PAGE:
Let's look at the facts. You had an unfortunate experience with a previous employer, but this doesn't mean it's likely to happen again. You are living and working in the USA; which enforces anti-discrimination laws, and is just over 70% white. American companies are overwhelmingly run by whites. In 2016 just 17.5% of US businesses were minority owned. That figure is far smaller when it comes to big employers, and probably the tech world at large.
So the reality is you aren't likely to experience discrimination in hiring or the workplace because you are a white male. It seems unrealistic to worry about it because of a few unlucky past experiences. On the other hand, if you have a name which sounds black, then you're far less likely to be invited to interview after submitting a resume than someone with a white sounding name. Even if you have exactly the same skills.
The real issue is the question of how to deal with your disabilities. Many big companies will require you to list these things when you apply. That's not a bad thing either, often it means they will be more understanding if you need anything specific to help you do your job. Most companies won't mind if they think you have the skills to do the job, and they like you. That's really the bottom line. If they think you're talent they'll make an effort to hire and keep you.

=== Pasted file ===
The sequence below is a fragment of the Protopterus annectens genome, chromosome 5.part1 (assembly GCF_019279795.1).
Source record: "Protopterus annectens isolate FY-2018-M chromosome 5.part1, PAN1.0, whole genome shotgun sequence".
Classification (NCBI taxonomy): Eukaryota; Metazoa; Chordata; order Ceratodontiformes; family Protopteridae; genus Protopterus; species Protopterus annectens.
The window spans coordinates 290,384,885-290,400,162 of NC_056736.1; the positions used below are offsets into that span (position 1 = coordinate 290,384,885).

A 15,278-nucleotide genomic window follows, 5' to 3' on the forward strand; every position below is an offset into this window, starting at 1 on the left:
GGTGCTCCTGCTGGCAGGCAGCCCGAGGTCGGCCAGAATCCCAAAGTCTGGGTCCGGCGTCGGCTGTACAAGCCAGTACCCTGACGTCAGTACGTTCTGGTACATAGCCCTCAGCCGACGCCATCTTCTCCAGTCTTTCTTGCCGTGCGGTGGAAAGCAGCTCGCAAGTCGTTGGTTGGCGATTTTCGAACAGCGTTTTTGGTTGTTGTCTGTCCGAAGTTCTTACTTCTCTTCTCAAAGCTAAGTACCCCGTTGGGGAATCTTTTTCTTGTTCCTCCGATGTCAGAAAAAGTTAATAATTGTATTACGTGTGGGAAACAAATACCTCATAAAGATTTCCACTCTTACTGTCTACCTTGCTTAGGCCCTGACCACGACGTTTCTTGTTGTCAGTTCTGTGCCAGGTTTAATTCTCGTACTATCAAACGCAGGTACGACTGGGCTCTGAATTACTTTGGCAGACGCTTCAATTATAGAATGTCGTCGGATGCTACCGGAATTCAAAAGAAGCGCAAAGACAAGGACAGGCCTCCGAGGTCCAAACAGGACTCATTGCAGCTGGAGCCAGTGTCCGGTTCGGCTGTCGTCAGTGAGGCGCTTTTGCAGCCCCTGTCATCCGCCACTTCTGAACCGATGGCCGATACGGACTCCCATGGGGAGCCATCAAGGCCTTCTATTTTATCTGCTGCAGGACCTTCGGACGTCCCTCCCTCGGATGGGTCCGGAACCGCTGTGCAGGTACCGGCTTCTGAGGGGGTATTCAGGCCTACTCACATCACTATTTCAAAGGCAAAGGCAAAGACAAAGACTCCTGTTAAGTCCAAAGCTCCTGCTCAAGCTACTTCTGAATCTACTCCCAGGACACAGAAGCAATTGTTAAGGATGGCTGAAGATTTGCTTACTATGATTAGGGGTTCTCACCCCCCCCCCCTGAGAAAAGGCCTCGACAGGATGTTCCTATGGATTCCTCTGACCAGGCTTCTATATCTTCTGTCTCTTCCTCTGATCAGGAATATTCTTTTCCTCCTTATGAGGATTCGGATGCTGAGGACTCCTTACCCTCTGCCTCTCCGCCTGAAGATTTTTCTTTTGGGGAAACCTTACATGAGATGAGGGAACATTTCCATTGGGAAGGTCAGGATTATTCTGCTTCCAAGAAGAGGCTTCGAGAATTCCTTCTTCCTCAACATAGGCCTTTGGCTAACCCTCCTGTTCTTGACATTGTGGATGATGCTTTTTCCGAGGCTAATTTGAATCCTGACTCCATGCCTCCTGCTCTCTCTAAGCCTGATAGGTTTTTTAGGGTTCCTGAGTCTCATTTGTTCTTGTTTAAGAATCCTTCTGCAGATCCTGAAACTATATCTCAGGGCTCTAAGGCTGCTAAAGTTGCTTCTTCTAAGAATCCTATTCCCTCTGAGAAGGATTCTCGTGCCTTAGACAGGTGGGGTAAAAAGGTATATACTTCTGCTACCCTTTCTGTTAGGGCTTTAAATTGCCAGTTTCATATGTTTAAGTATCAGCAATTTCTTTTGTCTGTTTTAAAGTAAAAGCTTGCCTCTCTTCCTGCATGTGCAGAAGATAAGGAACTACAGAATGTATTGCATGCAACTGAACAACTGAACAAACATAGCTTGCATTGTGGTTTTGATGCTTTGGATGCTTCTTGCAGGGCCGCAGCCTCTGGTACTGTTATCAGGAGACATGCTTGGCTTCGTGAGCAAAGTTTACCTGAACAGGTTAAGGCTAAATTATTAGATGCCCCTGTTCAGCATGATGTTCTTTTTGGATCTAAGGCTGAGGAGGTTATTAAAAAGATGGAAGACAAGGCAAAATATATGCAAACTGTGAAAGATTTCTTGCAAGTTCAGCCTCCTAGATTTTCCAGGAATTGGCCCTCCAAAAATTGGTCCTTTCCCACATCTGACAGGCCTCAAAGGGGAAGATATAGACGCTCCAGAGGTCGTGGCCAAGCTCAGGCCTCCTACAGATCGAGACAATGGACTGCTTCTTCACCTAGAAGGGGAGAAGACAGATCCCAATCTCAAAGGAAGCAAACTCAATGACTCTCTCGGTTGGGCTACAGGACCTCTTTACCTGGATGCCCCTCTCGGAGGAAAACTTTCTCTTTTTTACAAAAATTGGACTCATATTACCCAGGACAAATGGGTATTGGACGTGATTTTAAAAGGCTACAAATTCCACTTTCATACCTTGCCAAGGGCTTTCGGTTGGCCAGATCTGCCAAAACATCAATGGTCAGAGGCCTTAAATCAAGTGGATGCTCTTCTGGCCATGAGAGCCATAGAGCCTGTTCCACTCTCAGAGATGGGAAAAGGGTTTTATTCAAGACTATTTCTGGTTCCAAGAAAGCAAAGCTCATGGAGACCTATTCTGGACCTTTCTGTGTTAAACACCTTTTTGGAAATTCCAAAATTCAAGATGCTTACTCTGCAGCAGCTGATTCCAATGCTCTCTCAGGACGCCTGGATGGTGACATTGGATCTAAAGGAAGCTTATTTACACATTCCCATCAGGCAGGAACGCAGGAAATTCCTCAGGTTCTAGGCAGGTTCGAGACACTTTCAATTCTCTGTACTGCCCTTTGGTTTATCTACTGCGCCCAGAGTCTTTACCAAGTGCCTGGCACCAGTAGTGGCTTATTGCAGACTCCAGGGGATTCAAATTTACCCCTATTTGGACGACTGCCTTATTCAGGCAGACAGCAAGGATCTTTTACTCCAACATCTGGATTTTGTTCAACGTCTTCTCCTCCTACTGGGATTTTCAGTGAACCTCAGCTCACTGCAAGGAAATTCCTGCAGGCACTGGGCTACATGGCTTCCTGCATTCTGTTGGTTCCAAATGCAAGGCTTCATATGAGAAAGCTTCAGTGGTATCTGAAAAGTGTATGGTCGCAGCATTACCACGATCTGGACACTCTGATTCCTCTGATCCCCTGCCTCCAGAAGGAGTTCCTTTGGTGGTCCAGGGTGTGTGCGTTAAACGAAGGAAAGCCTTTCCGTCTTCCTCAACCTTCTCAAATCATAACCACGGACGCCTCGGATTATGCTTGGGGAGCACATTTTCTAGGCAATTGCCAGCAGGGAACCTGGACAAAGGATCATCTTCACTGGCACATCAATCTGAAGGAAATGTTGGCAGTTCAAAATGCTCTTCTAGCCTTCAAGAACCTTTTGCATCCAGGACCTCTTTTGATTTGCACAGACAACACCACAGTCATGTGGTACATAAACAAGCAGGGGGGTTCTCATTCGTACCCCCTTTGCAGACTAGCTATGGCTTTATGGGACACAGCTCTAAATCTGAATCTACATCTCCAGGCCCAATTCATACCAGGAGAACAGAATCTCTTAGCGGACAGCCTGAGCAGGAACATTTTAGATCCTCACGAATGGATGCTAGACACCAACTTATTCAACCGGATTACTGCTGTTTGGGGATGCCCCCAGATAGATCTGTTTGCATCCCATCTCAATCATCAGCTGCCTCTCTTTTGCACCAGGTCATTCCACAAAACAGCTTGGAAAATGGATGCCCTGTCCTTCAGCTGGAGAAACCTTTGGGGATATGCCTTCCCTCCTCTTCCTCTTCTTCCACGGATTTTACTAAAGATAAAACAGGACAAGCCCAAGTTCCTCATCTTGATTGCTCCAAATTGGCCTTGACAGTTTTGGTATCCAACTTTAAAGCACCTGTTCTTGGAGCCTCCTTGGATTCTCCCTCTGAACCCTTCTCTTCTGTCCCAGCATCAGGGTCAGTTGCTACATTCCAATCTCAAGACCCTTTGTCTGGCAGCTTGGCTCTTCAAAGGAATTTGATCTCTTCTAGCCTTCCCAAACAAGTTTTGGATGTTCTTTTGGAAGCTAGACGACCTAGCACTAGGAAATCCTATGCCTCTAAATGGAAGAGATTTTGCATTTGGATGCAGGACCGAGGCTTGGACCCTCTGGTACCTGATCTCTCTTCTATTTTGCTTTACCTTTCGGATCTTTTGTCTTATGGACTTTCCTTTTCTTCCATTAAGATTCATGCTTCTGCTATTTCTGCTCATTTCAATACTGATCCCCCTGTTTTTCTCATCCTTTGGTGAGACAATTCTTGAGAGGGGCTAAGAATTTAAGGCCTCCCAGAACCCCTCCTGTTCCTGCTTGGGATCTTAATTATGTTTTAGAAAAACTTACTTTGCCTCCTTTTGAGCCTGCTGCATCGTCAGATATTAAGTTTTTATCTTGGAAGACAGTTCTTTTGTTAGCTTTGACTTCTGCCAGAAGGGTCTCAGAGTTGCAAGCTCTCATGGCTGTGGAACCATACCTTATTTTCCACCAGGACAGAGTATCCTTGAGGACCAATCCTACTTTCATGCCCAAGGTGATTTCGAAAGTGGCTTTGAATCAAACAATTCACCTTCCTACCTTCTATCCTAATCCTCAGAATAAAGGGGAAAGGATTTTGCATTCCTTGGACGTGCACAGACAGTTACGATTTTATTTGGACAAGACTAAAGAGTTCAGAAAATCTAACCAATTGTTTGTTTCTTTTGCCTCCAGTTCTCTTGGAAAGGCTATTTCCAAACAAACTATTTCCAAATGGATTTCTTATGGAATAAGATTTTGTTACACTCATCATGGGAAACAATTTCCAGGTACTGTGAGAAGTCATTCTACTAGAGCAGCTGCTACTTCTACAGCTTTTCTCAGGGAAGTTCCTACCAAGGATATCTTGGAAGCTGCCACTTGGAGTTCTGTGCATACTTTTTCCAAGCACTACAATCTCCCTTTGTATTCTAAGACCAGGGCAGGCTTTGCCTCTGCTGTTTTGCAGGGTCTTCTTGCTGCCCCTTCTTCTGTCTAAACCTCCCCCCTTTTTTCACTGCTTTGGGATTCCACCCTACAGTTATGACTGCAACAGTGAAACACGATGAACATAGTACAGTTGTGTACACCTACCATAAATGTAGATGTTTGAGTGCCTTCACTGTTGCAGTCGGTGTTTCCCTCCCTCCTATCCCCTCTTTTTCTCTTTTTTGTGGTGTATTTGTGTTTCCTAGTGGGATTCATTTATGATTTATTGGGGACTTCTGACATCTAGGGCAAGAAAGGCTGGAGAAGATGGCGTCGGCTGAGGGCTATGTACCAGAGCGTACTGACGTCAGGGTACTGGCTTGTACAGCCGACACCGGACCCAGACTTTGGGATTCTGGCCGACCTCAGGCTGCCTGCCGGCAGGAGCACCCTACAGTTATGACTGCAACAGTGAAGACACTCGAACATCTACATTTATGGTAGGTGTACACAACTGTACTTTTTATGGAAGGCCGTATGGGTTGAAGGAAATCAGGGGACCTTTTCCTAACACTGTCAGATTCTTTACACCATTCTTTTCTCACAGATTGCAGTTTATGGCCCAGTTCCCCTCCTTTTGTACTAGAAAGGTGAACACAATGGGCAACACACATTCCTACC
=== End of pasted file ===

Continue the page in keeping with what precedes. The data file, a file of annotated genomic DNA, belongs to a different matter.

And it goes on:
It also seems unwise to pretend you don't have a disability if it is obvious or does negatively impact your work. Then you're that guy who is too proud for his own good, or is incapable of realising his own limits, or just dishonest. Everyone has strengths and weaknesses. Accept your own in order to improve them, don't pretend they aren't there.
If they ask about disabilities it's not a bad idea to respond with a positive. Yes, I do have XYZ; but it hasn't been a problem for me in the past. I may need help with ABC sometimes, but I have a good record and am keen to prove myself.
It wasn't that long ago that autism made the front cover of The Economist. They concluded that people with Asperger's like yourself are often highly skilled and dedicated workers, and employers should make more of an effort to hire and keep them. The costs are often minor (giving an autistic worker a quiet space to work), and greatly offset by how much they usually benefit the company.
So let's be blunt: you're going to be fine. You are who you are, and there's nothing wrong with that. Both with regards to your disabilities and being white male. Don't shy away from admitting anything just because of pride or fear. If they turn hostile you can always find another better employer, there's plenty of tech jobs going these days. One estimate claims that there will be one million more tech jobs than can be filled in the USA by 2020.
If you're still anxious about this, stop reading stuff claiming that the USA is suddenly going to turn into Zimbabwe because insert emotional political nonsense here. People spouting such rot don't know how the world works and don't represent it.